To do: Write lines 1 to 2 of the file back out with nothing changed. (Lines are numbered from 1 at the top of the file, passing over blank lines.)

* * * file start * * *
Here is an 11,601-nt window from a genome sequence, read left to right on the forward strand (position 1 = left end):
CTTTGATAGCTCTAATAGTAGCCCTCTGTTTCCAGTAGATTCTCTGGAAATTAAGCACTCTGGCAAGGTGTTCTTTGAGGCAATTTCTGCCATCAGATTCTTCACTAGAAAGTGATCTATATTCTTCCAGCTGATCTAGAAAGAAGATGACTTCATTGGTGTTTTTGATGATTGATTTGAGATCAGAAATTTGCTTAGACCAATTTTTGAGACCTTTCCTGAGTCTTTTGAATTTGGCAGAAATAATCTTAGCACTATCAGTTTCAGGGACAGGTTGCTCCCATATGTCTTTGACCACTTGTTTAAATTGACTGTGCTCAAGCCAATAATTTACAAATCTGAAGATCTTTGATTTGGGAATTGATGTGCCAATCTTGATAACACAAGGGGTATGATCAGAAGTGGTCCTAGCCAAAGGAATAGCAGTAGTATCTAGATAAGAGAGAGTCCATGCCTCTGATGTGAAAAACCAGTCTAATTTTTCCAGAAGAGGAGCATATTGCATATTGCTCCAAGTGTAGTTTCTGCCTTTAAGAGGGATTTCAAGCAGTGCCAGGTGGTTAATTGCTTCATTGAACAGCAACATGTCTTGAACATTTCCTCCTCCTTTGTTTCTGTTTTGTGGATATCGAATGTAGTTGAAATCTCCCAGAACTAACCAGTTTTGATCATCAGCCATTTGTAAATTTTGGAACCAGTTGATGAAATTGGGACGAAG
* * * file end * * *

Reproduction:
Here is an 11,601-nt window from a genome sequence, read left to right on the forward strand (position 1 = left end):
CTTTGATAGCTCTAATAGTAGCCCTCTGTTTCCAGTAGATTCTCTGGAAATTAAGCACTCTGGCAAGGTGTTCTTTGAGGCAATTTCTGCCATCAGATTCTTCACTAGAAAGTGATCTATATTCTTCCAGCTGATCTAGAAAGAAGATGACTTCATTGGTGTTTTTGATGATTGATTTGAGATCAGAAATTTGCTTAGACCAATTTTTGAGACCTTTCCTGAGTCTTTTGAATTTGGCAGAAATAATCTTAGCACTATCAGTTTCAGGGACAGGTTGCTCCCATATGTCTTTGACCACTTGTTTAAATTGACTGTGCTCAAGCCAATAATTTACAAATCTGAAGATCTTTGATTTGGGAATTGATGTGCCAATCTTGATAACACAAGGGGTATGATCAGAAGTGGTCCTAGCCAAAGGAATAGCAGTAGTATCTAGATAAGAGAGAGTCCATGCCTCTGATGTGAAAAACCAGTCTAATTTTTCCAGAAGAGGAGCATATTGCATATTGCTCCAAGTGTAGTTTCTGCCTTTAAGAGGGATTTCAAGCAGTGCCAGGTGGTTAATTGCTTCATTGAACAGCAACATGTCTTGAACATTTCCTCCTCCTTTGTTTCTGTTTTGTGGATATCGAATGTAGTTGAAATCTCCCAGAACTAACCAGTTTTGATCATCAGCCATTTGTAAATTTTGGAACCAGTTGATGAAATTGGGACGAAG